As early as 2006, 70 percent of Americans searched online for answers to science-related questions, noted Dominique Brossard, a professor of life sciences communication at the University of Wisconsin at Madison, but search engine algorithms could mean public opinion about controversial topics -- like climate change or stem cell research -- is impacted by how those search engines list the results to a query.

Researchers themselves are increasingly turning to social media to keep up with the most recent scientific developments, according to a report from the National Science Foundation. In 2010, one-fifth of neuroscientists and a quarter of physicians surveyed said they read blogs or used social media one or more times a day. "Science as an institution is, more than ever, in need of public support as federal funding is shrinking and scientific issues become more and more entangled with social and ethical considerations," the article reads. "A theoretical understanding of the processes at play in online environments will have to be achieved at a faster rate if science wants to leverage the online revolution for successful public engagement."

August 20, 2013

Career Education Corp. has agreed to a $10.25 million settlement with New York's attorney general, Eric T. Schneiderman. The for-profit chain, which owns Colorado Technical University and Sanford Brown, had been the subject of an inquiry by Schneiderman over allegedly inflating its graduates' job placement rates. The settlement includes $9.25 in restitution to former students and a $1 million penalty to the state, according to a news release from the attorney general's office. The company has also agreed to "substantial changes" in how it calculates job placement rates.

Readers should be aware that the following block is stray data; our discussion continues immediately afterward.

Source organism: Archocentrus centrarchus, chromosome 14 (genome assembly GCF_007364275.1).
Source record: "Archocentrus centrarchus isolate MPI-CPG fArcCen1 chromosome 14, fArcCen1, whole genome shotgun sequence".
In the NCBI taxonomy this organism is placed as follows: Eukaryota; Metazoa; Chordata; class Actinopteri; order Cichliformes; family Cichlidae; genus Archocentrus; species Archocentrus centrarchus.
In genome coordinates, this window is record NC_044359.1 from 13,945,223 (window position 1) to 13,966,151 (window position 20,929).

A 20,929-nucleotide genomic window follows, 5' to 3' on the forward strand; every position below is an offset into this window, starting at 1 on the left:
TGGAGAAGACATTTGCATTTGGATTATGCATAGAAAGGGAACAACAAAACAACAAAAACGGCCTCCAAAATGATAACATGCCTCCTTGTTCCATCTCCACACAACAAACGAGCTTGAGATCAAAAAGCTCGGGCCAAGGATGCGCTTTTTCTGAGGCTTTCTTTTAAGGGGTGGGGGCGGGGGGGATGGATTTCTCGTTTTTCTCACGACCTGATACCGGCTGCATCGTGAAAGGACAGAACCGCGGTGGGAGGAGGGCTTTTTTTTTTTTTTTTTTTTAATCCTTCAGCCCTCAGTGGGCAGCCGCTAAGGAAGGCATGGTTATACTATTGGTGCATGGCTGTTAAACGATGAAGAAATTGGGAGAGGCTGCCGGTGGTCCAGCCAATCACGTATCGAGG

August 19, 2013

A tenured art professor at the University of Georgia has been terminated for allegedly having sex in a public place with a student on a study abroad program he was leading in Costa Rica, the Augusta Chronicle reported. A faculty panel had split on the appropriate sanctions for James Barsness, with two recommending revocation of tenure and three arguing for less serious sanctions, citing Barsness's strong record of teaching and research, undisclosed medical issues, and his evident remorse. But former UGA President Michael Adams overrode the panel's recommendation, writing in a May 13 letter to Barsness that “Upon review I have determined that public sex with a student under one’s direction and control in a UGA program merits termination. It is my judgment that the charges were sustained and that your employment relationship with UGA, including tenure, should be terminated as of this date.” The Board of Regents upheld Adams’s judgment at its meeting on Wednesday. Barsness could not immediately be reached for comment.